The cloning of the green fluorescent protein (GFP) from the jellyfish Aequorea victoria and its subsequent production in other organisms sparked a revolution in the study of cellular processes (Prasher et al. 1992; Chalfie et al. 1994; Inouye and Tsuji 1994). For the first time, the genetically encoded fluorescent protein (FP) could be used to directly label any protein inside the living cell. When combined with the extraordinary advances in microscope and camera technologies over the past decade, the FPs opened entirely new avenues of study in cell biology, medicine, and physiology. In the years since its cloning, the sequence encoding the Aequorea GFP has been engineered to yield new FPs emitting light from the blue to yellowish-green range of the visible spectrum (Tsien 1998; Cubitt et al. 1999; Nagai et al. 2002; Rizzo et al. 2004; Ai et al. 2007; Day and Davidson, 2009). Furthermore, many marine organisms produce FPs that are homologous to the Aequorea GFP (Labas et al. 2002; Matz et al. 2002; Shagin et al. 2004), and some of these GFP-like proteins have extended the fluorescence palette into the deep red spectrum (Matz et al. 1999; Karasawa et al. 2004; Shcherbo et al. 2007; reviewed in Day and Davidson 2009).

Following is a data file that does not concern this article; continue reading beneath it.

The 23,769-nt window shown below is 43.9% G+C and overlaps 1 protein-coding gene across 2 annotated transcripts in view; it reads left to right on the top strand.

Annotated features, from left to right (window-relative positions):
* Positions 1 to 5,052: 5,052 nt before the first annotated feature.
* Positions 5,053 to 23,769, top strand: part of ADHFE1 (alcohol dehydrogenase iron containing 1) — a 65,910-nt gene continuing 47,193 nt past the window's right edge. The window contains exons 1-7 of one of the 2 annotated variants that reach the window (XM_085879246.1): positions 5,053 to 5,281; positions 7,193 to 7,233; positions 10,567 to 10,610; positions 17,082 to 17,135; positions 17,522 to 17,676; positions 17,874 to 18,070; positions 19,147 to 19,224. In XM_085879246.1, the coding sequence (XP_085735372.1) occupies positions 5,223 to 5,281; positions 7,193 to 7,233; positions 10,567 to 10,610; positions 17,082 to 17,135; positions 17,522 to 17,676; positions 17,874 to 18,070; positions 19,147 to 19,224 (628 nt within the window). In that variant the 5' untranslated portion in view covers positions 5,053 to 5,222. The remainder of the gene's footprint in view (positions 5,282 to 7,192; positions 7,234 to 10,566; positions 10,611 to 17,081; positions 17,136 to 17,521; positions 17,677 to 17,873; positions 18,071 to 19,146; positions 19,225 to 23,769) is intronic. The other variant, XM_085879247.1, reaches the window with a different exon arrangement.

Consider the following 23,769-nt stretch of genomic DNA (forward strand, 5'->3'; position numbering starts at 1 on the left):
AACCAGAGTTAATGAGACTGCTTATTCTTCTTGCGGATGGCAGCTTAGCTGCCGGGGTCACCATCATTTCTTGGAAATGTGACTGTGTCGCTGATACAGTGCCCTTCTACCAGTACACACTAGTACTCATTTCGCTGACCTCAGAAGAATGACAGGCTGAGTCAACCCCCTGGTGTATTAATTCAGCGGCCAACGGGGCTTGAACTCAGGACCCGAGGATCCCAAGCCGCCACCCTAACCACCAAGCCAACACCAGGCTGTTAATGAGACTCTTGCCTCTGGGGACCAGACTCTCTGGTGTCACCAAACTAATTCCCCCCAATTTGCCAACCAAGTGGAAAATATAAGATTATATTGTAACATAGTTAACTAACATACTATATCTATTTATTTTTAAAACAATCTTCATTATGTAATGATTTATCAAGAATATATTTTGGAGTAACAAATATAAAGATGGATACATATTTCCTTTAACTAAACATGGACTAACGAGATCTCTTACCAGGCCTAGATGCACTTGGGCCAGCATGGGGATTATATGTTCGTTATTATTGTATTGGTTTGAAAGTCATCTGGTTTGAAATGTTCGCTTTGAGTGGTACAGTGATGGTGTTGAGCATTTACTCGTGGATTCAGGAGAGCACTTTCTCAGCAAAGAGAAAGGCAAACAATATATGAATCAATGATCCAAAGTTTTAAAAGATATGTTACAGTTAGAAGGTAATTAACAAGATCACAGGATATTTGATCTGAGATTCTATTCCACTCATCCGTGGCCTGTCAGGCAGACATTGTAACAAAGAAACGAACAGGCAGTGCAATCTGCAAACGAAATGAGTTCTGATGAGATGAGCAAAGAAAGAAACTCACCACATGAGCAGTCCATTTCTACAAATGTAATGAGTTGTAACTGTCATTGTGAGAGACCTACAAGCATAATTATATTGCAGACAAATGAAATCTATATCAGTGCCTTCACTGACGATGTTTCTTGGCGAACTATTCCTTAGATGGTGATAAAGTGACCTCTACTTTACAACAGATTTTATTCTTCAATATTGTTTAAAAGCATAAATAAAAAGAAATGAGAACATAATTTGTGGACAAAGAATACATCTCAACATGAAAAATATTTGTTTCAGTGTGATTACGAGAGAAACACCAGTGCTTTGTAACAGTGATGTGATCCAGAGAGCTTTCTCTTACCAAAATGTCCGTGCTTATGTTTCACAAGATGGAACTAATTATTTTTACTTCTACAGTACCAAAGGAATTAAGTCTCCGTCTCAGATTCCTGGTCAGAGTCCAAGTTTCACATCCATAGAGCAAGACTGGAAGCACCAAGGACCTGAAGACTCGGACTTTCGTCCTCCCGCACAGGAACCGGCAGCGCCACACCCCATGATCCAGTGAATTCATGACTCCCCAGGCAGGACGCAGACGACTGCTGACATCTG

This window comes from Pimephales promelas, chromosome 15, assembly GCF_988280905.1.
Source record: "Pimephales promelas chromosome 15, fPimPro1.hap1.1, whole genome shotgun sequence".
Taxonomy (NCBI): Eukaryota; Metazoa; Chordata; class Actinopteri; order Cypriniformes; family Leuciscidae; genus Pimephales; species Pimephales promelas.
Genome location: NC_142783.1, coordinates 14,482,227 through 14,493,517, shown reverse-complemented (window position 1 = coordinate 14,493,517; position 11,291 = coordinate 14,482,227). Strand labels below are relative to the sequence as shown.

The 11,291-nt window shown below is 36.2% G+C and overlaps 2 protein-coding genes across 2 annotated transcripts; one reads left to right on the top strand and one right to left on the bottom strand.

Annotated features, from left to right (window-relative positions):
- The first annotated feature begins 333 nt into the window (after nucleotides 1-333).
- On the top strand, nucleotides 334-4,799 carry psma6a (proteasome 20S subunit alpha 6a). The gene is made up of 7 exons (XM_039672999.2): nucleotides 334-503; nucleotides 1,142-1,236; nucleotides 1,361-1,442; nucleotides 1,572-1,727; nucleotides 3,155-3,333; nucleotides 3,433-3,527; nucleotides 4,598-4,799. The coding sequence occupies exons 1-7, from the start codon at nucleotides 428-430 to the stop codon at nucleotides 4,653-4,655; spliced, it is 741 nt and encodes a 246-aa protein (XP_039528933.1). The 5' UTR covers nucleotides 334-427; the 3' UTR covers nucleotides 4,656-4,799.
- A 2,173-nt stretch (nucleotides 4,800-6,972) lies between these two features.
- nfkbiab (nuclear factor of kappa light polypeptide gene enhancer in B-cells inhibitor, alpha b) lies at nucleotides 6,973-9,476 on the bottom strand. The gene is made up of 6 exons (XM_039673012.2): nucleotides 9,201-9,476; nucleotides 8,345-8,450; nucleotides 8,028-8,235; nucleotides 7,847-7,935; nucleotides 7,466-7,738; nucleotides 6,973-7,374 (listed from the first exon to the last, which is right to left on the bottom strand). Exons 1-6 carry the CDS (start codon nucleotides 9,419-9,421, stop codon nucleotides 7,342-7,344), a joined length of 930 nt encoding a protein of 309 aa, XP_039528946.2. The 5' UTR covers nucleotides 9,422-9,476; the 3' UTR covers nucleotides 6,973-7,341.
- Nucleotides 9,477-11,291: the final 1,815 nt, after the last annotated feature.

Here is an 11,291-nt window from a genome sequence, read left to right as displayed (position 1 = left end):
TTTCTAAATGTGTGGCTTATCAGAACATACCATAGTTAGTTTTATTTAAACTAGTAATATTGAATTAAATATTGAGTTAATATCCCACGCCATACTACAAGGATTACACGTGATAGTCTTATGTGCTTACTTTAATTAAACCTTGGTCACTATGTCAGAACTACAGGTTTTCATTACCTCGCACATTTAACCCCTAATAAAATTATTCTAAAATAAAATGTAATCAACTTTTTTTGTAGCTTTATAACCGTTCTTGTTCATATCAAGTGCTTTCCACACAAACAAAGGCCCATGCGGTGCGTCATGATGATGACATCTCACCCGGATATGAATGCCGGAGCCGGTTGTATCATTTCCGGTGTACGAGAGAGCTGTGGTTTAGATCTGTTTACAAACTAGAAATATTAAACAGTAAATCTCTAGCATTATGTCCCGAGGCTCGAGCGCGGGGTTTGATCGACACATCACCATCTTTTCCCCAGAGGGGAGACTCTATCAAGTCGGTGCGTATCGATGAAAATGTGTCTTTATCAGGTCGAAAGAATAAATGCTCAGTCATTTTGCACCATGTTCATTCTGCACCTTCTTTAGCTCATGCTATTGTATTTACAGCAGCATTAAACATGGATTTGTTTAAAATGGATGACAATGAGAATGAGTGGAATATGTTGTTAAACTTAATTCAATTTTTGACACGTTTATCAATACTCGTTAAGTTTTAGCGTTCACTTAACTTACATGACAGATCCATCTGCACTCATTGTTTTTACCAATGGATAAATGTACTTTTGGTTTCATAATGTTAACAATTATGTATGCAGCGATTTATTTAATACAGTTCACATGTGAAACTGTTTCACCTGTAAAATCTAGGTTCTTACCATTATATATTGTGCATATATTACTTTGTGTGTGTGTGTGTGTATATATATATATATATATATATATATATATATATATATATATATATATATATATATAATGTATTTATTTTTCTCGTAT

ASJC Scopus subject areas
- Physics and Astronomy(all)
- Biochemistry, Genetics and Molecular Biology(all)